Studies have shown that over 50 percent of people suffer from chronic pain disorders in the years following a brain injury. Headaches and neuropathic (nerve-related) pain are commonly caused by injury to the head and neck. Other common sources of pain include spasticity (increased muscle tension from brain injury), heterotopic ossification (bone forming outside the skeleton), deep venous thrombosis, genitourinary and gastrointestinal disorders, and orthopedic trauma (ie, fractures and other muscle and bone injuries). The head is the most common location of pain. Those with mild brain injury have the highest rates of complaints due to headaches in comparison to those with moderate and severe brain injury.
Doctors can effectively treat pain by identifying it, quantifying it, reviewing the history of the person’s pain, and understanding how it limits function. Memory and language problems may limit effective communication for some people with TBI, increasing the complexity of evaluation of where the pain is coming from. A careful evaluation including discussion with other treating clinicians and family members may be required is some cases for effective evaluation.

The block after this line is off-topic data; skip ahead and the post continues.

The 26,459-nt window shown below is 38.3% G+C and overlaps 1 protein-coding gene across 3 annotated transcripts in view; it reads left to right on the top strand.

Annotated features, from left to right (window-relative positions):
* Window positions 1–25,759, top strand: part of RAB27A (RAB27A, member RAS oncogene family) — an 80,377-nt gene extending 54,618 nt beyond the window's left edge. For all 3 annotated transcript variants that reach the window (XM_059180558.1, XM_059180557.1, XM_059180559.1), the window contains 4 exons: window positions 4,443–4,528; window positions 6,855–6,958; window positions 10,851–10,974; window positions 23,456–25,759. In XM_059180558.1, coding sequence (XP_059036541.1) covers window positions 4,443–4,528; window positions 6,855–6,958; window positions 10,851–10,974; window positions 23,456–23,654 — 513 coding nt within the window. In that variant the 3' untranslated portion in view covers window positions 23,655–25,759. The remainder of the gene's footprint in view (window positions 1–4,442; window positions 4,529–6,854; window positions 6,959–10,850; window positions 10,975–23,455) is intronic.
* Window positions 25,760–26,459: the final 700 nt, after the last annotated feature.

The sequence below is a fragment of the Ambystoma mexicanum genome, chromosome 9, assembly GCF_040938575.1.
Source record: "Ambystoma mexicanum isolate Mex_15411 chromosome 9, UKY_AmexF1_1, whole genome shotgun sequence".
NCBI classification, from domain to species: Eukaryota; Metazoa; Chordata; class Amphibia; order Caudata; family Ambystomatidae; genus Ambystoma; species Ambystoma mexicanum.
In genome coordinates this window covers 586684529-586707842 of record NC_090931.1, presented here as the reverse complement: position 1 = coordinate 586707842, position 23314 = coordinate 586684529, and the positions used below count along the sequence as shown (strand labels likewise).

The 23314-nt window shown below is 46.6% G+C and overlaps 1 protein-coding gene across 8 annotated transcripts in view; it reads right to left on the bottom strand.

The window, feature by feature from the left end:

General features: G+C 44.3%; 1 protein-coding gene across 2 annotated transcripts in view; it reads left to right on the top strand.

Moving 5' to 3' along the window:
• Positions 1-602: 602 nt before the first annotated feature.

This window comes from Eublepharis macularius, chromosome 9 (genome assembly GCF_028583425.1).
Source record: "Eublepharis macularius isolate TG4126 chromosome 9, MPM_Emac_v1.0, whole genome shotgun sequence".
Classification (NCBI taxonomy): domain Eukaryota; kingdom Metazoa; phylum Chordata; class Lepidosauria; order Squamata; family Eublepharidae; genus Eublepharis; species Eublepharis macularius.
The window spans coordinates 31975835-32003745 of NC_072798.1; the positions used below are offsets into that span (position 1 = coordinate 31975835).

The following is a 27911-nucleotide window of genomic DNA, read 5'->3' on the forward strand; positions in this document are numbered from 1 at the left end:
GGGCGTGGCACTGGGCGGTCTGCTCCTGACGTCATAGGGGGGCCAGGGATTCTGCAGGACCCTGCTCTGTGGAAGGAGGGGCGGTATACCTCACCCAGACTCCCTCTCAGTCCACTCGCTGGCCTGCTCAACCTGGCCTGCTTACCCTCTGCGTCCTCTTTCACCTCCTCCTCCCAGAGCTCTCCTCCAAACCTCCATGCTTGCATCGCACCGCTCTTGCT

Treatment of pain is a balancing act when considering medications since many medications to treat pain can worsen memory and cause sleepiness, especially in the opioid and antidepressant classes. Patients with TBI may be even more vulnerable than other patients to the cognitive side effects of certain pain medications. Because of this, the use of non-sedating analgesics (eg, acetaminophen, non-steroidal anti-inflammatory drugs, and transdermal lidocaine patches) should be a first line in treating pain in patients with TBI. Mood disturbance can be caused by chronic pain or worsen chronic pain and needs to be addressed as part of treatment.